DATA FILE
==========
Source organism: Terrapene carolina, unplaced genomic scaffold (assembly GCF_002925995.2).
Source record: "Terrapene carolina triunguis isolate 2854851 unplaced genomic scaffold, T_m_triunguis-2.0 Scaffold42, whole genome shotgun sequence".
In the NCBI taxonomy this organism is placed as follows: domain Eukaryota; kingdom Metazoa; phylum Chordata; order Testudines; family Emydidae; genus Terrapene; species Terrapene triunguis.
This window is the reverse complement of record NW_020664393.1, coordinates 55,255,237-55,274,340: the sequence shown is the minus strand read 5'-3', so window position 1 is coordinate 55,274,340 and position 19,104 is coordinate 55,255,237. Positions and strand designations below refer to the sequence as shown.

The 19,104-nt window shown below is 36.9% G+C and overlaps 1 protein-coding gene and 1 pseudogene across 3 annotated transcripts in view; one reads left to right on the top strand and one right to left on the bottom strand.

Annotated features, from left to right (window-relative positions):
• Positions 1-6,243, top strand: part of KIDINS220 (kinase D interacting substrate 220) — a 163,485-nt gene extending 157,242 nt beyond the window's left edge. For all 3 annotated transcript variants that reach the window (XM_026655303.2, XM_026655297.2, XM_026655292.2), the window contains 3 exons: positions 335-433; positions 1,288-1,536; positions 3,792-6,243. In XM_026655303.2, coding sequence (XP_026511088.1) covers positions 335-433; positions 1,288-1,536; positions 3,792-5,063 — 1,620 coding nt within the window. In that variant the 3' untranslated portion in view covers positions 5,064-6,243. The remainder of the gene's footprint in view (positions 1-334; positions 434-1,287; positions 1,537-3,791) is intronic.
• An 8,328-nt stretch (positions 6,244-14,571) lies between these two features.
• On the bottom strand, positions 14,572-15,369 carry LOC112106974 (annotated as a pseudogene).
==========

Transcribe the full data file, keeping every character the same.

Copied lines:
Source organism: Terrapene carolina, unplaced genomic scaffold (assembly GCF_002925995.2).
Source record: "Terrapene carolina triunguis isolate 2854851 unplaced genomic scaffold, T_m_triunguis-2.0 Scaffold42, whole genome shotgun sequence".
In the NCBI taxonomy this organism is placed as follows: domain Eukaryota; kingdom Metazoa; phylum Chordata; order Testudines; family Emydidae; genus Terrapene; species Terrapene triunguis.
This window is the reverse complement of record NW_020664393.1, coordinates 55,255,237-55,274,340: the sequence shown is the minus strand read 5'-3', so window position 1 is coordinate 55,274,340 and position 19,104 is coordinate 55,255,237. Positions and strand designations below refer to the sequence as shown.

The 19,104-nt window shown below is 36.9% G+C and overlaps 1 protein-coding gene and 1 pseudogene across 3 annotated transcripts in view; one reads left to right on the top strand and one right to left on the bottom strand.

Annotated features, from left to right (window-relative positions):
• Positions 1-6,243, top strand: part of KIDINS220 (kinase D interacting substrate 220) — a 163,485-nt gene extending 157,242 nt beyond the window's left edge. For all 3 annotated transcript variants that reach the window (XM_026655303.2, XM_026655297.2, XM_026655292.2), the window contains 3 exons: positions 335-433; positions 1,288-1,536; positions 3,792-6,243. In XM_026655303.2, coding sequence (XP_026511088.1) covers positions 335-433; positions 1,288-1,536; positions 3,792-5,063 — 1,620 coding nt within the window. In that variant the 3' untranslated portion in view covers positions 5,064-6,243. The remainder of the gene's footprint in view (positions 1-334; positions 434-1,287; positions 1,537-3,791) is intronic.
• An 8,328-nt stretch (positions 6,244-14,571) lies between these two features.
• On the bottom strand, positions 14,572-15,369 carry LOC112106974 (annotated as a pseudogene).